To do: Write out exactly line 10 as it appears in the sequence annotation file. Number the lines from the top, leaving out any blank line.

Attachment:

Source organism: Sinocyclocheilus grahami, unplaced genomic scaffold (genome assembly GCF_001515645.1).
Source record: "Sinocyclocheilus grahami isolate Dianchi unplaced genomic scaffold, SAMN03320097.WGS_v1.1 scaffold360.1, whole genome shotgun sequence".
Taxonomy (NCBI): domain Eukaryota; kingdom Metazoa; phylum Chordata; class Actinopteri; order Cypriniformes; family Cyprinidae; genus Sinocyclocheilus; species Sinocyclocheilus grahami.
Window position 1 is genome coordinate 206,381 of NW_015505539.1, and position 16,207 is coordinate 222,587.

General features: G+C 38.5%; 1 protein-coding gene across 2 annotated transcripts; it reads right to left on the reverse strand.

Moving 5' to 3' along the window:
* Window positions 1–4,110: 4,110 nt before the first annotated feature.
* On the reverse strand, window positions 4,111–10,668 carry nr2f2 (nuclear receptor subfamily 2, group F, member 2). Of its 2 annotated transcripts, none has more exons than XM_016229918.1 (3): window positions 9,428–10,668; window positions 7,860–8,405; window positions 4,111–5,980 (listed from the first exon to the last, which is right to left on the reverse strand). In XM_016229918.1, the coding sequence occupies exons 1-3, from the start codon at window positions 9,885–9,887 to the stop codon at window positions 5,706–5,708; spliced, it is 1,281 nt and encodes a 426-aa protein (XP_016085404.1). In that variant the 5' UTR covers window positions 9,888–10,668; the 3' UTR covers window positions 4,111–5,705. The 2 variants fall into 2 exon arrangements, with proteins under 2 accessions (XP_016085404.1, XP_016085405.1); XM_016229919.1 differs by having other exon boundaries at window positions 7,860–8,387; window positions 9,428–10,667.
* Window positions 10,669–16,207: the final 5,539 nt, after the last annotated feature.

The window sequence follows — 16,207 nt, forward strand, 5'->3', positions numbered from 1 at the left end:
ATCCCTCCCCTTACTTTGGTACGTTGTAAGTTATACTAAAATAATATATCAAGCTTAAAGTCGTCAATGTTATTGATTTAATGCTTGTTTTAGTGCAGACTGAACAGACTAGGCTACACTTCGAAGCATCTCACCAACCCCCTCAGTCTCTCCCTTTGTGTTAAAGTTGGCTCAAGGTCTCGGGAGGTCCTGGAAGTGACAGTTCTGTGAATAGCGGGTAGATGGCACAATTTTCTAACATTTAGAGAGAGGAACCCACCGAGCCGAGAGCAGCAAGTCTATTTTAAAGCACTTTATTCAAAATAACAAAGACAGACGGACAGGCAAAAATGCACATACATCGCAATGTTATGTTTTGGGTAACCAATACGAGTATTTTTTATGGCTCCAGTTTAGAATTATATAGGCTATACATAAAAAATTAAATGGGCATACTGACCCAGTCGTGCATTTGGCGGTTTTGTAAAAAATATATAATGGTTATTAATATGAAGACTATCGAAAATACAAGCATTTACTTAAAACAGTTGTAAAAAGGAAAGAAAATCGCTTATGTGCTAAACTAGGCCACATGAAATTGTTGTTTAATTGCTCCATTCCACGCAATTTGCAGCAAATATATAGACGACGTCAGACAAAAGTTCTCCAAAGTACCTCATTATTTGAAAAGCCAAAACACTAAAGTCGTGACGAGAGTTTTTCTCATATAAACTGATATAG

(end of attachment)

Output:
The window sequence follows — 16,207 nt, forward strand, 5'->3', positions numbered from 1 at the left end: